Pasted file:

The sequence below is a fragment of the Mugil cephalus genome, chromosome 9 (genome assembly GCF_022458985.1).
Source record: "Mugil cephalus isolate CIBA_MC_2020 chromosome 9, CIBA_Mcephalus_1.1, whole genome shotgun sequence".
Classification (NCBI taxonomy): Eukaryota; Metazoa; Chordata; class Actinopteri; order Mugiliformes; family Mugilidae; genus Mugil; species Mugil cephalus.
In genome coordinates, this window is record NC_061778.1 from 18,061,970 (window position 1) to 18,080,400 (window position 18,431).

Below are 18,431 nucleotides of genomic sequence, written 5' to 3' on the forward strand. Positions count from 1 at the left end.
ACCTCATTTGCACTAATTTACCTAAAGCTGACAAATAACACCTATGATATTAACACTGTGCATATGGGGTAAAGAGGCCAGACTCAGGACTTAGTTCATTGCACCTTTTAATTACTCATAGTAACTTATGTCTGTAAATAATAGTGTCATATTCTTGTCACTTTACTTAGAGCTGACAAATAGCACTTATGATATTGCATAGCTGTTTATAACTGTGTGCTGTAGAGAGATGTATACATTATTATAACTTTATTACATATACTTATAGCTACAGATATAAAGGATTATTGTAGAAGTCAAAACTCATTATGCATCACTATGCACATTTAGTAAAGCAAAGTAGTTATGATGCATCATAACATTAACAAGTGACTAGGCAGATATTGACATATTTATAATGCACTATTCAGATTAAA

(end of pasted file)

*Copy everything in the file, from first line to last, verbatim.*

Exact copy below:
The sequence below is a fragment of the Mugil cephalus genome, chromosome 9 (genome assembly GCF_022458985.1).
Source record: "Mugil cephalus isolate CIBA_MC_2020 chromosome 9, CIBA_Mcephalus_1.1, whole genome shotgun sequence".
Classification (NCBI taxonomy): Eukaryota; Metazoa; Chordata; class Actinopteri; order Mugiliformes; family Mugilidae; genus Mugil; species Mugil cephalus.
In genome coordinates, this window is record NC_061778.1 from 18,061,970 (window position 1) to 18,080,400 (window position 18,431).

Below are 18,431 nucleotides of genomic sequence, written 5' to 3' on the forward strand. Positions count from 1 at the left end.
ACCTCATTTGCACTAATTTACCTAAAGCTGACAAATAACACCTATGATATTAACACTGTGCATATGGGGTAAAGAGGCCAGACTCAGGACTTAGTTCATTGCACCTTTTAATTACTCATAGTAACTTATGTCTGTAAATAATAGTGTCATATTCTTGTCACTTTACTTAGAGCTGACAAATAGCACTTATGATATTGCATAGCTGTTTATAACTGTGTGCTGTAGAGAGATGTATACATTATTATAACTTTATTACATATACTTATAGCTACAGATATAAAGGATTATTGTAGAAGTCAAAACTCATTATGCATCACTATGCACATTTAGTAAAGCAAAGTAGTTATGATGCATCATAACATTAACAAGTGACTAGGCAGATATTGACATATTTATAATGCACTATTCAGATTAAA